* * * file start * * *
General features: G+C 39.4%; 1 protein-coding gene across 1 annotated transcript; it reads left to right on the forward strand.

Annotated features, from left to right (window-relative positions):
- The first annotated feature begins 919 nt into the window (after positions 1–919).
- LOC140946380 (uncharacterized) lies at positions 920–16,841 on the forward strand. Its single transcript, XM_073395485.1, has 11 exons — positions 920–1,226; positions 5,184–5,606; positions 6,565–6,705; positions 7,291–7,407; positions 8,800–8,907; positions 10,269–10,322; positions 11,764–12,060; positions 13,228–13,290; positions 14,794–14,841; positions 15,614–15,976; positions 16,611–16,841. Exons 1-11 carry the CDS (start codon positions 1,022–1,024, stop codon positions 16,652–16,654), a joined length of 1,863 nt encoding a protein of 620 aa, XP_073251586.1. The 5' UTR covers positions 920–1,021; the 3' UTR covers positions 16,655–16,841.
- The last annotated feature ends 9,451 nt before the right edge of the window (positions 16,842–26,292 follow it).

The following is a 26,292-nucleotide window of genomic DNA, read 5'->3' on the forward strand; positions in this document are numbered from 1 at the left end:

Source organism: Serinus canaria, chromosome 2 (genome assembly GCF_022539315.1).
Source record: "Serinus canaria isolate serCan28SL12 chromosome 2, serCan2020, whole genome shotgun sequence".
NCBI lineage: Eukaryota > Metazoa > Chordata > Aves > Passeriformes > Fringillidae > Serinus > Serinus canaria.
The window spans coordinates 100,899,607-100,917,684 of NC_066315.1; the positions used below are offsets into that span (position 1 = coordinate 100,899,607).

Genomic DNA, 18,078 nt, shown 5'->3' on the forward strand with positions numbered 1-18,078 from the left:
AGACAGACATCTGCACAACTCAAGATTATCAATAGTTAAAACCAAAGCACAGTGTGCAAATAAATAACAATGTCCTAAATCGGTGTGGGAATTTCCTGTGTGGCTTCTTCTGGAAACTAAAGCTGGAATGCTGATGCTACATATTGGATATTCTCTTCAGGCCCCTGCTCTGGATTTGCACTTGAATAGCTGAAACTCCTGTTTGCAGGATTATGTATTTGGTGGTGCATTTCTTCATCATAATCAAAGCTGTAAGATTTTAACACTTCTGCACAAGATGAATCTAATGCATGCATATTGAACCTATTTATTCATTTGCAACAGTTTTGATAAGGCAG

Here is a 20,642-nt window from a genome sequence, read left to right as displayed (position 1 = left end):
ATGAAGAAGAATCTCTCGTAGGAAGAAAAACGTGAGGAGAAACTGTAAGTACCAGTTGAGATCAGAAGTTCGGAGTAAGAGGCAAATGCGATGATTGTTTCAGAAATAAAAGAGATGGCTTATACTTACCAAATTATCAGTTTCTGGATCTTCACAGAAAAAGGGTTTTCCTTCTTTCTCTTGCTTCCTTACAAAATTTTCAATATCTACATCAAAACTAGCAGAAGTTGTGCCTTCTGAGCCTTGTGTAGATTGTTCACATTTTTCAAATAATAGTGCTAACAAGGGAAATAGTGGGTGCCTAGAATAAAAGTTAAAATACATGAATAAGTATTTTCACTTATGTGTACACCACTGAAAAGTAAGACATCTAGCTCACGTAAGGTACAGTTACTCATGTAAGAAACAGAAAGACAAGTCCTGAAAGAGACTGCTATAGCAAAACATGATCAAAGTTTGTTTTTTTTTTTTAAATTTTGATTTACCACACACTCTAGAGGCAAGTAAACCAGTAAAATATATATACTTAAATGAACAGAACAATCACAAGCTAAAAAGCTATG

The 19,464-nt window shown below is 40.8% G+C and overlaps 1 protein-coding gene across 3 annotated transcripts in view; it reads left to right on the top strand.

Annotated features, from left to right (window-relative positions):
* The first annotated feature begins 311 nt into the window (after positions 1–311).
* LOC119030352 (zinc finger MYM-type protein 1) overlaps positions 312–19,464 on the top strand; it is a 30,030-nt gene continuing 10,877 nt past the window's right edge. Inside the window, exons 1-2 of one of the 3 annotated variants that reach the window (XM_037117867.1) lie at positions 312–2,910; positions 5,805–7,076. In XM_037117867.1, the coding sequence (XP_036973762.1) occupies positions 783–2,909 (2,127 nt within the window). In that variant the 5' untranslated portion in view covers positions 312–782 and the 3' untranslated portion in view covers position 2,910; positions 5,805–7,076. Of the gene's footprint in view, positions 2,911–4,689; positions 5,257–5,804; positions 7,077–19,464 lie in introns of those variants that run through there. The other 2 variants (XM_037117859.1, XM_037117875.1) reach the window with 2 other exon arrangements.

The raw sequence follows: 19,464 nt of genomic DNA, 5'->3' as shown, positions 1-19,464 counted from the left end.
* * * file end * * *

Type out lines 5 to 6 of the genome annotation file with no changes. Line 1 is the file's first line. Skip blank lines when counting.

- The last annotated feature ends 9,451 nt before the right edge of the window (positions 16,842–26,292 follow it).

The following is a 26,292-nucleotide window of genomic DNA, read 5'->3' on the forward strand; positions in this document are numbered from 1 at the left end: